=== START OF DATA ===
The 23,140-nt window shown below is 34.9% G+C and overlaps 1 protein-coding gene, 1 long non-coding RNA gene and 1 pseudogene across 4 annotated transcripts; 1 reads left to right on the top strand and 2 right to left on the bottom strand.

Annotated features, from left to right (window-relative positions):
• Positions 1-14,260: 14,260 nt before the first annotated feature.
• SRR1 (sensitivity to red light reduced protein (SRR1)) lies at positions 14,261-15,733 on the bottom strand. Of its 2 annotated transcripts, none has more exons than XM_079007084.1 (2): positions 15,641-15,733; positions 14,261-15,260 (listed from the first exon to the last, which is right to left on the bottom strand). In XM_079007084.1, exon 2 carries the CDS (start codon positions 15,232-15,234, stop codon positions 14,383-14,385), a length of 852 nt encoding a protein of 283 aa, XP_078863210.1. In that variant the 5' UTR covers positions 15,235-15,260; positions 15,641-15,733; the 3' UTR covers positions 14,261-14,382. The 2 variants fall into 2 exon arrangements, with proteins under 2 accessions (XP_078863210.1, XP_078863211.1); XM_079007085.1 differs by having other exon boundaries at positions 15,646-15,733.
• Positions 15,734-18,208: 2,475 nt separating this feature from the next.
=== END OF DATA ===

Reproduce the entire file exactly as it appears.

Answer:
The 23,140-nt window shown below is 34.9% G+C and overlaps 1 protein-coding gene, 1 long non-coding RNA gene and 1 pseudogene across 4 annotated transcripts; 1 reads left to right on the top strand and 2 right to left on the bottom strand.

Annotated features, from left to right (window-relative positions):
• Positions 1-14,260: 14,260 nt before the first annotated feature.
• SRR1 (sensitivity to red light reduced protein (SRR1)) lies at positions 14,261-15,733 on the bottom strand. Of its 2 annotated transcripts, none has more exons than XM_079007084.1 (2): positions 15,641-15,733; positions 14,261-15,260 (listed from the first exon to the last, which is right to left on the bottom strand). In XM_079007084.1, exon 2 carries the CDS (start codon positions 15,232-15,234, stop codon positions 14,383-14,385), a length of 852 nt encoding a protein of 283 aa, XP_078863210.1. In that variant the 5' UTR covers positions 15,235-15,260; positions 15,641-15,733; the 3' UTR covers positions 14,261-14,382. The 2 variants fall into 2 exon arrangements, with proteins under 2 accessions (XP_078863210.1, XP_078863211.1); XM_079007085.1 differs by having other exon boundaries at positions 15,646-15,733.
• Positions 15,734-18,208: 2,475 nt separating this feature from the next.